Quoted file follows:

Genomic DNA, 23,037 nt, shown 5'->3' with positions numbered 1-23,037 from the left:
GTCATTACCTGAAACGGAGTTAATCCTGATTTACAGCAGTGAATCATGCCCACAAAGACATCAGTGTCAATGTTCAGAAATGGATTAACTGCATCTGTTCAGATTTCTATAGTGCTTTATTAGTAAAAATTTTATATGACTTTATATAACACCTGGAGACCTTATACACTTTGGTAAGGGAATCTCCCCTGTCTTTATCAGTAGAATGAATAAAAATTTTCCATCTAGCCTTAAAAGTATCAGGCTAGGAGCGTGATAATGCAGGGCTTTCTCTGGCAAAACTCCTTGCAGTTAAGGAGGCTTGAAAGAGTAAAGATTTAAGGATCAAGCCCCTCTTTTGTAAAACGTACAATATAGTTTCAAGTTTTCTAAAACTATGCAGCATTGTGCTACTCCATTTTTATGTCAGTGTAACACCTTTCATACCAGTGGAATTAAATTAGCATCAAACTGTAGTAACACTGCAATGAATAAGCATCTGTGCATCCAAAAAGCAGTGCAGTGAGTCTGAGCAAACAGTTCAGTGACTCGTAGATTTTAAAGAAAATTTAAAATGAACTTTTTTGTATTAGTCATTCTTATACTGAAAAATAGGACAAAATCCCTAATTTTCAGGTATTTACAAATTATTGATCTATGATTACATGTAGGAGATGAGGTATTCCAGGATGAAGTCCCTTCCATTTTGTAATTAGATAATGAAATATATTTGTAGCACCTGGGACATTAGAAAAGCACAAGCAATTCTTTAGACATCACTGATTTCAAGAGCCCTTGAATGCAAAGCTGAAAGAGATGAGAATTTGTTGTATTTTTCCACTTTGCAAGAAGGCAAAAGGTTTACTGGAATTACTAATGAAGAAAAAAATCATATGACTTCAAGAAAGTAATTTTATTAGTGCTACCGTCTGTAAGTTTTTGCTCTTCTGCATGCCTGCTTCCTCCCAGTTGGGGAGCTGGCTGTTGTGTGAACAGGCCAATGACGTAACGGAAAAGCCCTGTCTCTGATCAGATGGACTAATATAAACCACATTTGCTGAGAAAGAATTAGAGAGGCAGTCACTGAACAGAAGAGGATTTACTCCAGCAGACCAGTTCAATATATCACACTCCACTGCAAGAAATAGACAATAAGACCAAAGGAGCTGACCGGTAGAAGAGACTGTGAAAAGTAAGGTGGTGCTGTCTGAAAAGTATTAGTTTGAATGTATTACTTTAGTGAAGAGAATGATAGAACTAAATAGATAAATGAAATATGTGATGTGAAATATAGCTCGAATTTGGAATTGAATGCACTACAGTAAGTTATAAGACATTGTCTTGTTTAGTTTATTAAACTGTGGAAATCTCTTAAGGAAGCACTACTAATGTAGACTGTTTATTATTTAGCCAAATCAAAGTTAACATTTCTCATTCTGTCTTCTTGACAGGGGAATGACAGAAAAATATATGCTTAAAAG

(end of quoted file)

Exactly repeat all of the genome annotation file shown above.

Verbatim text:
Genomic DNA, 23,037 nt, shown 5'->3' with positions numbered 1-23,037 from the left:
GTCATTACCTGAAACGGAGTTAATCCTGATTTACAGCAGTGAATCATGCCCACAAAGACATCAGTGTCAATGTTCAGAAATGGATTAACTGCATCTGTTCAGATTTCTATAGTGCTTTATTAGTAAAAATTTTATATGACTTTATATAACACCTGGAGACCTTATACACTTTGGTAAGGGAATCTCCCCTGTCTTTATCAGTAGAATGAATAAAAATTTTCCATCTAGCCTTAAAAGTATCAGGCTAGGAGCGTGATAATGCAGGGCTTTCTCTGGCAAAACTCCTTGCAGTTAAGGAGGCTTGAAAGAGTAAAGATTTAAGGATCAAGCCCCTCTTTTGTAAAACGTACAATATAGTTTCAAGTTTTCTAAAACTATGCAGCATTGTGCTACTCCATTTTTATGTCAGTGTAACACCTTTCATACCAGTGGAATTAAATTAGCATCAAACTGTAGTAACACTGCAATGAATAAGCATCTGTGCATCCAAAAAGCAGTGCAGTGAGTCTGAGCAAACAGTTCAGTGACTCGTAGATTTTAAAGAAAATTTAAAATGAACTTTTTTGTATTAGTCATTCTTATACTGAAAAATAGGACAAAATCCCTAATTTTCAGGTATTTACAAATTATTGATCTATGATTACATGTAGGAGATGAGGTATTCCAGGATGAAGTCCCTTCCATTTTGTAATTAGATAATGAAATATATTTGTAGCACCTGGGACATTAGAAAAGCACAAGCAATTCTTTAGACATCACTGATTTCAAGAGCCCTTGAATGCAAAGCTGAAAGAGATGAGAATTTGTTGTATTTTTCCACTTTGCAAGAAGGCAAAAGGTTTACTGGAATTACTAATGAAGAAAAAAATCATATGACTTCAAGAAAGTAATTTTATTAGTGCTACCGTCTGTAAGTTTTTGCTCTTCTGCATGCCTGCTTCCTCCCAGTTGGGGAGCTGGCTGTTGTGTGAACAGGCCAATGACGTAACGGAAAAGCCCTGTCTCTGATCAGATGGACTAATATAAACCACATTTGCTGAGAAAGAATTAGAGAGGCAGTCACTGAACAGAAGAGGATTTACTCCAGCAGACCAGTTCAATATATCACACTCCACTGCAAGAAATAGACAATAAGACCAAAGGAGCTGACCGGTAGAAGAGACTGTGAAAAGTAAGGTGGTGCTGTCTGAAAAGTATTAGTTTGAATGTATTACTTTAGTGAAGAGAATGATAGAACTAAATAGATAAATGAAATATGTGATGTGAAATATAGCTCGAATTTGGAATTGAATGCACTACAGTAAGTTATAAGACATTGTCTTGTTTAGTTTATTAAACTGTGGAAATCTCTTAAGGAAGCACTACTAATGTAGACTGTTTATTATTTAGCCAAATCAAAGTTAACATTTCTCATTCTGTCTTCTTGACAGGGGAATGACAGAAAAATATATGCTTAAAAG